Knife crime: Why are we talking about it?

Knife crime is a particularly big issue in the news at the moment. This is following a number of recent knife attacks on people, particularly in London.

After falling for several years, the amount of knife crime in England and Wales is rising again. Out of the 44 police forces across the areas, 42 recorded a rise in knife crime since 2011.

Figures released in February showed the number of deaths as a result of knife crime in England and Wales last year was 285 – the highest since records began in 1946.

In November 2018, there were reports that there had been a rise in the number of children under 18 receiving treatment for knife wounds in England, with the number of young victims having increased by 86% in the last four years.

As a youth organisation, we at YMCA are deeply saddened by the recent increase in knife crime, we aim to advise and support young people and families. One of our key aims is to develop stronger communities where young people can truly contribute, belong and thrive.

Superintendent Ricky Fields, strategic lead for knife crime at Staffordshire Police, said: “Staffordshire Police continues to see increases in recorded crime involving the possession or use of knives alongside increases in overall violent crime. Knife crime is, unfortunately, a visible part of communities in Staffordshire and Stoke-on-Trent and not an issue we can tackle on our own.

Police officers have the right to stop and search any person or vehicle if they suspect an offence. This includes illegally carrying a knife or offensive weapon.

Staffordshire Police’s neighbourhood policing teams will be visiting schools and colleges to educate young people on the dangers and consequences of carrying knives, setting up proactive knife operations in busy town centres to detect and deter habitual knife carriers, and organising knife sweeps in knife crime hotspots to discover any knives concealed in public areas. The force will also be continuing in its efforts to deter offenders through the use of stop and search.

The law explained

  • it is illegal for anyone, including a shop, to sell a knife of any kind (including cutlery and kitchen knives) to anyone under the age of 18
  • it is illegal to carry a knife in public without good reason unless it has a folding blade three inches (7.62 cm) or less
  • it is illegal to threaten anyone with any knife or other objects
  • the maximum penalty for carrying a knife illegally is four years in prison and an unlimited fine

Keeping your child safe from knife crime

Talking to your child about knives

The best way to stop your child getting involved with knives is to talk to them about the dangers. This may not be easy as they may not want to talk about it, but keep trying as this is the first step to keeping your child safe.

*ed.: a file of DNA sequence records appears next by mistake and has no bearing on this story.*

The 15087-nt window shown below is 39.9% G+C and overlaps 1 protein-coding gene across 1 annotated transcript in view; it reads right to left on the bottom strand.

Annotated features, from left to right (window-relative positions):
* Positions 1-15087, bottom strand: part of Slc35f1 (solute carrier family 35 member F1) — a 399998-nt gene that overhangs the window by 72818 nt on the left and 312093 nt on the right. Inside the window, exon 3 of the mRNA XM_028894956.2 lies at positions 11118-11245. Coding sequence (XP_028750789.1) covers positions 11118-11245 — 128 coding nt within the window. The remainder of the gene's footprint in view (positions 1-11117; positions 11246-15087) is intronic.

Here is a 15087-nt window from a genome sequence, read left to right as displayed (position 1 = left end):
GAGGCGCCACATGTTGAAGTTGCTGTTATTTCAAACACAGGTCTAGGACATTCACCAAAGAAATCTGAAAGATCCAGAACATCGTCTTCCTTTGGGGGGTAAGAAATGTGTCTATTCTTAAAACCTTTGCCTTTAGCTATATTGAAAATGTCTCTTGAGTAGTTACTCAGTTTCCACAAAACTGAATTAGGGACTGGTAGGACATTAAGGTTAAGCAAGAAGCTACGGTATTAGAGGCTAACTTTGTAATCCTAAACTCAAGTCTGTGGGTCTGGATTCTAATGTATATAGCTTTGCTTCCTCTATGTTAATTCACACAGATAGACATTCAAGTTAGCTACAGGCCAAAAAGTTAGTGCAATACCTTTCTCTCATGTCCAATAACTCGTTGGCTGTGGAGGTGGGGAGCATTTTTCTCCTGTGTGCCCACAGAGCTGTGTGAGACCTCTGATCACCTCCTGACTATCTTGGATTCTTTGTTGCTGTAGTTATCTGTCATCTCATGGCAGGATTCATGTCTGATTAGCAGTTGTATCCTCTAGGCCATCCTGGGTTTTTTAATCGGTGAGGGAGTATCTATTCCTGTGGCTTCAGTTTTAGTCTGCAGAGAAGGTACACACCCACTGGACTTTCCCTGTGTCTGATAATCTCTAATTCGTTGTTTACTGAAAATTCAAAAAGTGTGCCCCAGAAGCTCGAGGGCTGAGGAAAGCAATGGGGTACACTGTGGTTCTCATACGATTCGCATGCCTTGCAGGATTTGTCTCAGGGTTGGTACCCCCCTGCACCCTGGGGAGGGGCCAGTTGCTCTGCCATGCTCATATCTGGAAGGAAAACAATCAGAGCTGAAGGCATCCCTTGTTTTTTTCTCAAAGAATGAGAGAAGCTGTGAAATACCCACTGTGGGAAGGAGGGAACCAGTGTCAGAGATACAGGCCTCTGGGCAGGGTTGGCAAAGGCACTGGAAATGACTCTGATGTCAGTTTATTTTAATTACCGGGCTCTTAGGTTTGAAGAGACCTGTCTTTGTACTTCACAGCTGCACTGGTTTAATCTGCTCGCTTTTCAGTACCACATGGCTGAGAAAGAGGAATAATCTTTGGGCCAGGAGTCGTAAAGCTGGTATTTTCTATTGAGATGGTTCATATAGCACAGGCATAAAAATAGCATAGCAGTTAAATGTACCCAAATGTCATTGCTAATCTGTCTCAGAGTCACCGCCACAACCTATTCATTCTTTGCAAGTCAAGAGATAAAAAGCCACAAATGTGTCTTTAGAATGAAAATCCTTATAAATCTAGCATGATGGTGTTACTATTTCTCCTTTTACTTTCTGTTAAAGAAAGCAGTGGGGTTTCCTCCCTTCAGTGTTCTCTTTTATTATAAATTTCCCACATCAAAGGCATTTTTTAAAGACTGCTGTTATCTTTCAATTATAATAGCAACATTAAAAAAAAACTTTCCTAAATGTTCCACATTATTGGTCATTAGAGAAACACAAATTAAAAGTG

You should remind them that by carrying a knife they are:

  • giving themselves a false sense of security
  • potentially arming an attacker, increasing the risk of getting stabbed or injured
  • breaking the law


Parentline Plus – a national charity that works for and with parents. They give advice on all aspects of parenting and are open 24 hours a day, 7 days a week. Call free on 0808 800 22 22 or log on to

Victim Support – this national charity can help you and your child if they have been a victim of knife crime. Go to Tel. 0845 30 30 900.

Neighbourhood Police – To find details of your local team and find out more about the work they are doing in your area, enter your postcode at or call your local constabulary.

To find out more about what other mothers are doing:

Mothers Against Violence – a voluntary group comprised of mothers who have been affected in some way by gun and knife violence. Go to

Mothers Against Murder and Aggression – a national support group for families bereaved through murder. Go to – an online knife crime resource offering advice and support. Founded by Ann Oakes-Odger the site is also a forum to share and read about parents and expert views on knife crime in the UK. Go to

Other interests and activities for your child. It’s important that you encourage your child to get involved in positive activities and explore any interests they have.

YMCA GO! runs activities for young people aged 10-18. This includes after-school youth clubs and also activities during school holidays.